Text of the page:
Up to that point, the kind of explanation which explains things away may give us something, though at a heavy cost. But you cannot go on `explaining away' for ever: you will find that you have explained explanation itself away. You cannot go on `seeing through5 things for ever. The whole point of seeing through something is to see something through it. It is good that the window should be transparent, because the street or garden beyond it is opaque. How if you saw through the garden too? It is no use trying to `see through' first principles. If you see through everything, then everything is transparent. But a wholly transparent world is an invisible world. To `see through' all things is the same as not to see.
The Abolition of Man is not a novel. It's a collection of three essays that were derived from a series lectures Lewis presented. The book is only about 130 pages long (and the pages are fairly liberally margined), but it's full of content. To anyone used to reading Lewis' lighter theological works such as Mere Christianity or his fiction, the density of the text will probably come as a surprise. After all, it's not everyone who desires to read a hundred page dissertation on relative morality.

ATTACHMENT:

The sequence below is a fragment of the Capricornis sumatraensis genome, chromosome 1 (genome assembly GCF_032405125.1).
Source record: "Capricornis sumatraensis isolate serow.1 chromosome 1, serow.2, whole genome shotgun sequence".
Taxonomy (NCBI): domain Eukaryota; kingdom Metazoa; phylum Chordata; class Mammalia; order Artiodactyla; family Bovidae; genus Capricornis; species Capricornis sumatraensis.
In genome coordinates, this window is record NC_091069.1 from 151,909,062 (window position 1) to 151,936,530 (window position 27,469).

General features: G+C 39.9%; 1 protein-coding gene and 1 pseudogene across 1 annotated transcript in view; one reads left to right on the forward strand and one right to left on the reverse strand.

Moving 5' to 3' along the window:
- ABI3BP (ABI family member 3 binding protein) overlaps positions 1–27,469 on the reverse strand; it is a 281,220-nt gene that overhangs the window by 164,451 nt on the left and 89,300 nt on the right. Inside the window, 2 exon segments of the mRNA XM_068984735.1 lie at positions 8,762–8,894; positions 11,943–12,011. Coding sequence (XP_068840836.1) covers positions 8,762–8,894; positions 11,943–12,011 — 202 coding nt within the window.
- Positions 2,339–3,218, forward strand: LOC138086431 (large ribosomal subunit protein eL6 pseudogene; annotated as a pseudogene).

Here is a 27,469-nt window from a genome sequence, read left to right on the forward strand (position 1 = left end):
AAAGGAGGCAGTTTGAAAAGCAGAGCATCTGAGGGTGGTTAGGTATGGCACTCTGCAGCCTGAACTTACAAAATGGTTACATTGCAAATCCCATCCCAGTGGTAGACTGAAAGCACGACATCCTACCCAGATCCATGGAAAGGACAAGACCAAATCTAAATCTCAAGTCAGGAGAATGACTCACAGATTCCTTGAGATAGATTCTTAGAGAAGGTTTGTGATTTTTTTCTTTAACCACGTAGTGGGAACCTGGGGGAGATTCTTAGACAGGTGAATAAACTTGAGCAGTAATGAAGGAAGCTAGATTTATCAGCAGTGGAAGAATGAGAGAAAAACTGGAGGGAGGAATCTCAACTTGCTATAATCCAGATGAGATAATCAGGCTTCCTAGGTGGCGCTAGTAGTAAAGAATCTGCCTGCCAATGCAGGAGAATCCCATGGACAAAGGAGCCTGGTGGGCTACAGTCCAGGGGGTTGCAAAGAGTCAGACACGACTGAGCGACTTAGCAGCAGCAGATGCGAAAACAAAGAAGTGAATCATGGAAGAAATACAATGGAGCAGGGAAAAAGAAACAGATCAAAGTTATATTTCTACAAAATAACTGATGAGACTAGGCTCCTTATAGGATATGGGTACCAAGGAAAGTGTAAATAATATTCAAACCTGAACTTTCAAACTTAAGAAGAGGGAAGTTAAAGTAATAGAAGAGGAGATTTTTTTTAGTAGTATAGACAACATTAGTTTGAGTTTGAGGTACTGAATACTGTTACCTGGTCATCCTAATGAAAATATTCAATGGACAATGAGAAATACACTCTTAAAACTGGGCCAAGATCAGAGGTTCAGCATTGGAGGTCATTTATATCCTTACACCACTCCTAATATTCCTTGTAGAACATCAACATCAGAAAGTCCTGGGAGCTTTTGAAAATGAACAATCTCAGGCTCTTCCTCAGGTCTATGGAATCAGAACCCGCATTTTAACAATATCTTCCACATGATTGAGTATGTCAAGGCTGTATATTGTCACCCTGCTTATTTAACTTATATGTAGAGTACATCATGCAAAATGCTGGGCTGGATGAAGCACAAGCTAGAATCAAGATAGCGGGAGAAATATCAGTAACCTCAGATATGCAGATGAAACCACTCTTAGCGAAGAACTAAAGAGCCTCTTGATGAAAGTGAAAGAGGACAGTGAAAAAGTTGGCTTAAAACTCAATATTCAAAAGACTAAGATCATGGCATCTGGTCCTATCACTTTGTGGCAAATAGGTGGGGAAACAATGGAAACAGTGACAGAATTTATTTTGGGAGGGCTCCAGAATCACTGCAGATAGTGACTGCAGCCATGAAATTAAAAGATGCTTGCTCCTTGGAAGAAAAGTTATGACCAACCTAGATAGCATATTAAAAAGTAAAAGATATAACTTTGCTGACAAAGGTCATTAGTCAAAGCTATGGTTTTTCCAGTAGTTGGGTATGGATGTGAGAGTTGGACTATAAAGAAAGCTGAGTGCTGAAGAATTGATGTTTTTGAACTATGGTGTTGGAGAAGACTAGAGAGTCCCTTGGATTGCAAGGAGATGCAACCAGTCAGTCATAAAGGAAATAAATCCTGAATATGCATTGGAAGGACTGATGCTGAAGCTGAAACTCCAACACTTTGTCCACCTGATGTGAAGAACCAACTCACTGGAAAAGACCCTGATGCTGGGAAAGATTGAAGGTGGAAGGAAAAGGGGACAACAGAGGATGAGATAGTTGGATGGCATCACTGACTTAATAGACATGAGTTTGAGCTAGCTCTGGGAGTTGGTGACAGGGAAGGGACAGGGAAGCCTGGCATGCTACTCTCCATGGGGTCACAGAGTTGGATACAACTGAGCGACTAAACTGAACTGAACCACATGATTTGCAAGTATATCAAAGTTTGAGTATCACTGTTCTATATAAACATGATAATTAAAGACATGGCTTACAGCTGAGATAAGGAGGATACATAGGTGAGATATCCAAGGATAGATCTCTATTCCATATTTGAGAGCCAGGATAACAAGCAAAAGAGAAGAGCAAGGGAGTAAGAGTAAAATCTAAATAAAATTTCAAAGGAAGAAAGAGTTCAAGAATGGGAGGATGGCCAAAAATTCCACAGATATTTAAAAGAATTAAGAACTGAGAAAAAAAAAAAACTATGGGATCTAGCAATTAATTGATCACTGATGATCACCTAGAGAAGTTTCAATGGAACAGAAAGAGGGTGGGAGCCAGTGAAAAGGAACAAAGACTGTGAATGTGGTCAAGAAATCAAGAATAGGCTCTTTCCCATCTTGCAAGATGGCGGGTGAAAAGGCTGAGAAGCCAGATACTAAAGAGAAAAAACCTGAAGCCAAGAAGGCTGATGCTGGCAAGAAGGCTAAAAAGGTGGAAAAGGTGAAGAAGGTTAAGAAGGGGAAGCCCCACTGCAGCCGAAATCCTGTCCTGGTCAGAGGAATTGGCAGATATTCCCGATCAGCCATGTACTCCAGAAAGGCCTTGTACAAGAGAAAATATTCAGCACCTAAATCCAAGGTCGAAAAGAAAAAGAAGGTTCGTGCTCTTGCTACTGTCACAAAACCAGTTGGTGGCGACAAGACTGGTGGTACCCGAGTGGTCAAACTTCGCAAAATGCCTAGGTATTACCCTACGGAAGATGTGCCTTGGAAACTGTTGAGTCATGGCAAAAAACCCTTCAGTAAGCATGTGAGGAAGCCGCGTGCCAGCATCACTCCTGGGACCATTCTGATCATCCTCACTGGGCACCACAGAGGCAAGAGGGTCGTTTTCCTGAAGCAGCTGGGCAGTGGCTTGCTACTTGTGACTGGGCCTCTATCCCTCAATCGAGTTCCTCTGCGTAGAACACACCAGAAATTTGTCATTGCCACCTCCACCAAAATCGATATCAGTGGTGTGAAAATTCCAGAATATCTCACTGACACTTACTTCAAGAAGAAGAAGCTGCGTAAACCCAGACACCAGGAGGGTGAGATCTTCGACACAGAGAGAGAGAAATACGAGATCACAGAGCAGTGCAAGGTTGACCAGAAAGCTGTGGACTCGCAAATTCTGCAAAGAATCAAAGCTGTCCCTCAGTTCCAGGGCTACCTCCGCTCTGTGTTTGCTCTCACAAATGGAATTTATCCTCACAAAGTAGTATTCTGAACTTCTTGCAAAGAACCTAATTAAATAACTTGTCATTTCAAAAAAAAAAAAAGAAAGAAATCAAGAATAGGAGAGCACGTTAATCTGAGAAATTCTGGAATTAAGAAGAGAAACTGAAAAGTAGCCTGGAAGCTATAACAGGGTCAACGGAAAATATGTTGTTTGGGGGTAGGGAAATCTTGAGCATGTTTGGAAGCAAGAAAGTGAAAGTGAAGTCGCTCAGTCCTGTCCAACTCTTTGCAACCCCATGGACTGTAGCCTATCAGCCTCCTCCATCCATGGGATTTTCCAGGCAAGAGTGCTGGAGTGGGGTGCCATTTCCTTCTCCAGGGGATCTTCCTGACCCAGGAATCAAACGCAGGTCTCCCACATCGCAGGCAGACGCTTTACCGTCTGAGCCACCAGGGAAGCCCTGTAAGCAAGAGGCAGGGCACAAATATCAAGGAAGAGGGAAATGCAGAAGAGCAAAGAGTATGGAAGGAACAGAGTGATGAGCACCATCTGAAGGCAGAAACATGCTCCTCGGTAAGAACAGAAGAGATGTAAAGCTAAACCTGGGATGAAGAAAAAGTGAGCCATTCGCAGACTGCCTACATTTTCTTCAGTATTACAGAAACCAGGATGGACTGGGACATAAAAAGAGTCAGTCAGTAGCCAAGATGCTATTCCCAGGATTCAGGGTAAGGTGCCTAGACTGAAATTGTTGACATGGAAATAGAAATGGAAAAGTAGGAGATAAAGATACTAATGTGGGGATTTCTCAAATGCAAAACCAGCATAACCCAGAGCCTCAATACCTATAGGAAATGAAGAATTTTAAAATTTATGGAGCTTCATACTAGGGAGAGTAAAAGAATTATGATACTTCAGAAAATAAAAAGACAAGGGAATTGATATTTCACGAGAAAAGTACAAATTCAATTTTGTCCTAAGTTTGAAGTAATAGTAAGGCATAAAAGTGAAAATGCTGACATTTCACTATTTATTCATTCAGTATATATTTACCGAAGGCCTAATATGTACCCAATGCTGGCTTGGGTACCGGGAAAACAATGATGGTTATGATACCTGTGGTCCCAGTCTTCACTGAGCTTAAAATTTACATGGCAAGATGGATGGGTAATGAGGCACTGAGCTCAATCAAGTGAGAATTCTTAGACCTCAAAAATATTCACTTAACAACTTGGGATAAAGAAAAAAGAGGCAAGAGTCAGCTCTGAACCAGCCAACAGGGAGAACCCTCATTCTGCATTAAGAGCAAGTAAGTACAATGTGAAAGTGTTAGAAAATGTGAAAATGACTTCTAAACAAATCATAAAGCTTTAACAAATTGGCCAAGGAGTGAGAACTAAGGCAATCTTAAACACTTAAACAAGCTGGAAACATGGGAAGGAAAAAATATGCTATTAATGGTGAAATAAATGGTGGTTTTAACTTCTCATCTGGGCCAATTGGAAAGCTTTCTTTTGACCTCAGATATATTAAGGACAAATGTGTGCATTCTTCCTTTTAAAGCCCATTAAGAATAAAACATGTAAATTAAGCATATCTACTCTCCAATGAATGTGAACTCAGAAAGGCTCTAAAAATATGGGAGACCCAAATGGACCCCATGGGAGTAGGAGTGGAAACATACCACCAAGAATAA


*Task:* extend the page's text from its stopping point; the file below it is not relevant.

However, to reduce the book to another argument on relative-vs-absolute truth is to do it a disservice. Lewis looks at the problem from many angles and agrees that, while truth must be interpreted, there must exist a base truth, which he calls the Tao, from which other truth is derived. Interestingly when one considers Lewis' extensive apologetic work, Abolition is not a particularly Christian text at all, and Lewis mentions his personal beliefs only once, addressing what he assumes will be a common objection to his ideas.
Overall, the density of the book makes it hard to recommend to casual Lewis fans, but the whole thing is available online here, if anyone is interested.